Vititec, the trusted producer of high quality clonal material free from harmful viruses and virus-like diseases, and home to 3 million grafted vines, today celebrates 10 years of excellence in collaboration with seven independent nurseries in isolated areas.
Previously known as KWV Plant Improvement and responsible for 70% of the industry’s plant material, Vititec has gone from strength to strength and today the company delivers more than 90% of the scion plant material and nearly 50% of rootstock plant material to the South African wine industry.
From humble beginnings Vititec initially focussed on the needs of the wine industry by supplying the best possible plant material. This soon changed into a more holistic approach, with the establishment an advanced technological vine plant improvement programme, while supplying the industry with new, clonal material free from harmful viruses.
Wholly owned by Vinpro, the representative organisation for 2 500 South African wine producers, Vititec today employs 45 workers. This highly skilled force deals with imports, testing and propagation of new clonal material, as well as detection and eradication of harmful viruses.
Situated in Paarl, with premises in Vredendal and the Grondves farm just outside Stellenbosch, Vititec’s daily operations include the development, production, marketing and supply of viticultural and oenological selected plant material in the form of grafted vines and vine plant material suitable for grafting.
Over the past ten years, Vititec celebrated various highlights including the initiation of a very successful leafroll virus elimination programme, as well as maintaining mother blocks which supply premium grafting material to South African vine nurseries, thus playing a cardinal role in the origin of wine itself.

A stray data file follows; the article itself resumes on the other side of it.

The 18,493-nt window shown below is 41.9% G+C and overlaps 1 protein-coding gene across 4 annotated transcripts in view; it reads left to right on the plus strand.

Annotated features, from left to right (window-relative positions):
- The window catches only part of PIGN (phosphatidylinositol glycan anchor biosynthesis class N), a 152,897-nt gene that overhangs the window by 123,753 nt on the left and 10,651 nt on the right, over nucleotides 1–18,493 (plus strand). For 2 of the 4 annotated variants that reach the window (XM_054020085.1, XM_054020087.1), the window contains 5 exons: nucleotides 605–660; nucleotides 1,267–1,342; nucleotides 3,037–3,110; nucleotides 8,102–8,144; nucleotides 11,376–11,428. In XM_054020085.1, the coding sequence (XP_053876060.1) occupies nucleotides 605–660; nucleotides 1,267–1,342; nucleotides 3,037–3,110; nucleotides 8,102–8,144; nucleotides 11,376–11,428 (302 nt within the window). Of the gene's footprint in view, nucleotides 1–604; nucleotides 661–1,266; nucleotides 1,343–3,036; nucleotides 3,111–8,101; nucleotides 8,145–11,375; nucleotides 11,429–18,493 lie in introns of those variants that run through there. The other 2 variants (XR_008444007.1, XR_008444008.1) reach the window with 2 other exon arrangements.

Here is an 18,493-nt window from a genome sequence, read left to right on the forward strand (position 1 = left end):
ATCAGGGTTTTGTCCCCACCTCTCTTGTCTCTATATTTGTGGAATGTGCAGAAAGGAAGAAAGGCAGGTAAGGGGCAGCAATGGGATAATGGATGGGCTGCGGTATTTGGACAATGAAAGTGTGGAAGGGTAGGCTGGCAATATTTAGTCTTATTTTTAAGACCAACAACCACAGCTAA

“Keeping our vines healthy and virus free, means South Africa can produce wines of excellent quality,” says Nico Spreeth, Vititec CEO.
Other highlights include switching from overhead irrigation used in the nurseries where the vines were cultivated to drip irrigation, which led to improved quality vines, saving water and investing in a sustainable future. Vititec also signed a contract with ENTAV-INRA® (Institut Francais de la Vigne et du Vin) to import clones from France to South Africa, thus putting South Africa on the map with quality plant material and helping the industry prosper.
The company today boasts a laboratory and insect-free greenhouses at the Paarl premises where virus elimination takes place and nucleus plants are maintained. Various sheds, tunnels and cold storage facilities are used for callusing grafted and cartonage vines, the storage of budwood, rootstock and grafted vines throughout the season. Vititec also employs technicians who now inspect and maintain 1 300 ha of scion and 400 ha rootstock mother blocks.
One of its latest and biggest assets, the clonal garden at the Vinpro offices, stands proud with 95% of all clones found in the South African wine industry.
“What better place to have these new clones and cultivars than at our own home?” says Spreeth. “It’s perfect for data collection and demonstrations, as well as winemaking. The future of exceptional quality South African wine depends on Vititec’s genepool of plant material. We are the custodians of, and must provide, the best possible vines.”